Flying cars

As someone who grew up on the Jetsons, I have been disillusioned that the we did not get a lot of the things Walt Disney’s Tomorrowland promised us “by the year 2000.”  Yes, we have moving sidewalks, but they are humdrum people movers at the airport, rather than soaring avenues in the sky.  Yes, we have computers, the internet, and GPS systems that go beyond the wildest fantasies of 1950′s futurists, but where are the flying cars?  Actually, right now a company has one on sale.  Details and videos after the jump. [Read more...]

1,000 Bible translations on your phone

In church, when you seem people staring at their smart phones, they aren’t necessarily texting, surfing, or playing games.  They may well be using their Bible apps, allowing them to read the Scriptures and follow along with the text of a sermon on their mobile devices.  They can also switch translations so that they can use the one the pastor is using.  The one I use, YouVersion, gives me access to 41 Bible translations in English.  But YouVersion also allows you and people around the world to access the Bible in other languages–over a thousand of them.  The app, which is free, now offers the Bible in (at last count, a few minutes ago when I checked) 1,030 languages.

You can download the app here or at your phone’s app store.  See details about YouVersion’s achievement after the jump, including which languages are most popular and what percentage of the world’s languages this covers. Do any of you have other Bible or devotional apps that you would recommend? [Read more...]

Cell phones the police can’t tap into

You can set up a passcode to protect the information on your cell phone.  But the manufacturers can still unlock that information if given a court order, giving police and other government agencies access to people’s private data.  But Apple has announced that the new operating system for iPhones, iOS 8, will not give the company access to passcode-protected phones, making it technologically impossible to comply with snooping requests.  Android is following suit.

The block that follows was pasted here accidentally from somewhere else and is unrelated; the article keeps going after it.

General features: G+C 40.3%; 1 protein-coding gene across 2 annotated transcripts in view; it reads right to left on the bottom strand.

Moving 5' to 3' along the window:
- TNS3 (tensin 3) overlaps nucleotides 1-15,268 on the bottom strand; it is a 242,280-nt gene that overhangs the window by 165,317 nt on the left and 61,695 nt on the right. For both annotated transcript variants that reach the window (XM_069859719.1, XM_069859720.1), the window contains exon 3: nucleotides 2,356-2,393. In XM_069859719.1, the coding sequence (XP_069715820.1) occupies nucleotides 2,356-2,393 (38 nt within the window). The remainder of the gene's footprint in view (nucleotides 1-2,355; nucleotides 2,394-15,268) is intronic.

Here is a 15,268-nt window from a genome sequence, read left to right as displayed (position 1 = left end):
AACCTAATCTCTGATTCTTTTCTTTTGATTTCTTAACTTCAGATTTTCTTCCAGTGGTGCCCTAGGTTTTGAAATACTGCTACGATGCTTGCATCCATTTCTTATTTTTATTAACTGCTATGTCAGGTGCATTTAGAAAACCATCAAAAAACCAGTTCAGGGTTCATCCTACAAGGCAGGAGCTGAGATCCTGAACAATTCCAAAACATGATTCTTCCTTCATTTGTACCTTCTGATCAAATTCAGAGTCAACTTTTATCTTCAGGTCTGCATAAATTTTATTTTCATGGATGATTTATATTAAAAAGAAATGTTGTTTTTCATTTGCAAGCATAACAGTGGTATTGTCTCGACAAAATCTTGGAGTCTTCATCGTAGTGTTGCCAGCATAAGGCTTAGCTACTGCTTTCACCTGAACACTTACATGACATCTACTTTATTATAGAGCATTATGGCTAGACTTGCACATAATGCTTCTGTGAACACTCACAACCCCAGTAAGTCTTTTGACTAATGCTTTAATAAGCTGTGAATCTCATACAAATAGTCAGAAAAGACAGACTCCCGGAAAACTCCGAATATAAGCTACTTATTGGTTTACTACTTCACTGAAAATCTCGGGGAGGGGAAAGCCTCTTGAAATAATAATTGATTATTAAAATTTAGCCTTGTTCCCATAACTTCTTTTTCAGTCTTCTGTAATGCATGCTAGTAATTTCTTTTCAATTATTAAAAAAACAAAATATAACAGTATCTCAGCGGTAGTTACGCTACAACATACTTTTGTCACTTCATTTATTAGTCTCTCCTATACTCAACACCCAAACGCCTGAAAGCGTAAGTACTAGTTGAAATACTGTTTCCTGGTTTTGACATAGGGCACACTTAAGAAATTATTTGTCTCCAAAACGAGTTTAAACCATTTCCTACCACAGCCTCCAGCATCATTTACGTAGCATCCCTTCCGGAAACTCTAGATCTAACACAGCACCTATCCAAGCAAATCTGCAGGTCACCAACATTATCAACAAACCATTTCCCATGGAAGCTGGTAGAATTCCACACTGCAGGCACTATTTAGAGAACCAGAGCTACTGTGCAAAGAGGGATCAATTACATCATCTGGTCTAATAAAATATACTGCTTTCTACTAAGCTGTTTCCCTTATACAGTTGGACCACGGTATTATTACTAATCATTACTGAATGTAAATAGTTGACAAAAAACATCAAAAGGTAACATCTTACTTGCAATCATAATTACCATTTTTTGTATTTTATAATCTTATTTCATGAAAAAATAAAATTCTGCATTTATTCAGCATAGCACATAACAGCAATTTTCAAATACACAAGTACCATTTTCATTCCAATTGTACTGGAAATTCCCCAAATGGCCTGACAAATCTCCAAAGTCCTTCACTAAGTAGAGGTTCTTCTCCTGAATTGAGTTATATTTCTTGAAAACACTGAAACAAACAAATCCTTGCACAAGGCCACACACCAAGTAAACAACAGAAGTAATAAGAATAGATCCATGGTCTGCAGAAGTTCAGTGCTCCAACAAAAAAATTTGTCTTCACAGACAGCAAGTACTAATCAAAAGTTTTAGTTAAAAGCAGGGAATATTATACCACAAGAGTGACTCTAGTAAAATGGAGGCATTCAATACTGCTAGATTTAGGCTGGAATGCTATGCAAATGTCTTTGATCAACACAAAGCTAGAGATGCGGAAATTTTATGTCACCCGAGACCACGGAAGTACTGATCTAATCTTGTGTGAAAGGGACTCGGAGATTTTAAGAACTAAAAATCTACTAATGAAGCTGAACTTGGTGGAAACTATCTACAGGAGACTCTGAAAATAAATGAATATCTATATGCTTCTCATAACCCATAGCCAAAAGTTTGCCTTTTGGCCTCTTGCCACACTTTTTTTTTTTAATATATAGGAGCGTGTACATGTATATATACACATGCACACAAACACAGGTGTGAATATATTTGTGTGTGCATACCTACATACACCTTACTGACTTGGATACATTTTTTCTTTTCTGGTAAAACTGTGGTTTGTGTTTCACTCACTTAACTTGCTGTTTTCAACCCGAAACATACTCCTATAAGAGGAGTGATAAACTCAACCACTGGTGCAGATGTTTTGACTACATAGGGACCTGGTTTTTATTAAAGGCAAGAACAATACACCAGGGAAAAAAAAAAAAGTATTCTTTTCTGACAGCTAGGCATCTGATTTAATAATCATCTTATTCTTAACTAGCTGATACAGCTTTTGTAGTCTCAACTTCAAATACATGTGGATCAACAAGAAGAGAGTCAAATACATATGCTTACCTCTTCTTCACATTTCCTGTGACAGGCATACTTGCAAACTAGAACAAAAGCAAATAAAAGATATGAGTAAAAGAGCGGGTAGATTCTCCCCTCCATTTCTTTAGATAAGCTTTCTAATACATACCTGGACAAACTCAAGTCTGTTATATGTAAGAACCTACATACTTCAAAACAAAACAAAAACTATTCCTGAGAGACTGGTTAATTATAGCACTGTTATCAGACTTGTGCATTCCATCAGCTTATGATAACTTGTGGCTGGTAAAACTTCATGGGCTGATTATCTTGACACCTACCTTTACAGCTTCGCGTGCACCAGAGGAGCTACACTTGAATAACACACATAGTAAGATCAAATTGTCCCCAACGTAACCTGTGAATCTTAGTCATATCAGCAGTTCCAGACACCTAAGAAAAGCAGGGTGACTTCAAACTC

What do you think of this?  Is it a commendable blow for personal privacy against government surveillance?  Or is it an abdication of responsibility to help authorities fight crime?

[Read more...]

Alibaba and the 40 Thieves

In China, pretty much everyone buys pretty much everything from the online site Alibaba.  Last week, the company came to the United States, getting listed on the New York Stock Exchange, where it raised over $21 billion, becoming the second-biggest IPO in history.  Alibaba has a market capitalization of nearly $220 billion, making it bigger than Facebook, eBay, Disney, and Amazon.  There are plans to open operations in the United States.

But there might be some dangers in investing in a company that is under the thumb of a government that does not believe in capitalism or private property. [Read more...]

What a comet looks like, up close

The European Space Agency spacecraft Rosetta has rendezvoused with Comet 67P, with plans to send a smaller craft to land on it November 11.  The project was launched back in 2004.  The comet is about 3×5 kilometers across (1.86×3 miles).  Go here for more information.  After the jump, photographs from the probe, showing what a comet looks like up close. [Read more...]

Back to school–I mean, “possibility space”!

Daniel J. Flynn has written a book entitled Blue Collar Intellectuals: When the Enlightened and the Everyman Elevated America.  He writes about a time when “intellectuals” spoke to “the common man,” and how many in the demographic of “common man” (and woman) distinguished themselves as “intellectuals” in their own right.  He writes about blue collar savants like Mortimer Adler, Milton Friedman, and Eric Hoffer.  All of this contrasts with the tendency today, in which “intellectuals” speak only to themselves in an arcane idiom that no one else can even understand, while the “common man” is content with mindless pop culture pablum.  And even intellectuals have become anti-intellectual.

But that’s not what I want to blog about.  An excerpt from his book published in the Intercollegiate Review includes a devastating send-up of the state of contemporary education.   I offer it to you as a “Back to School” present. [Read more...]


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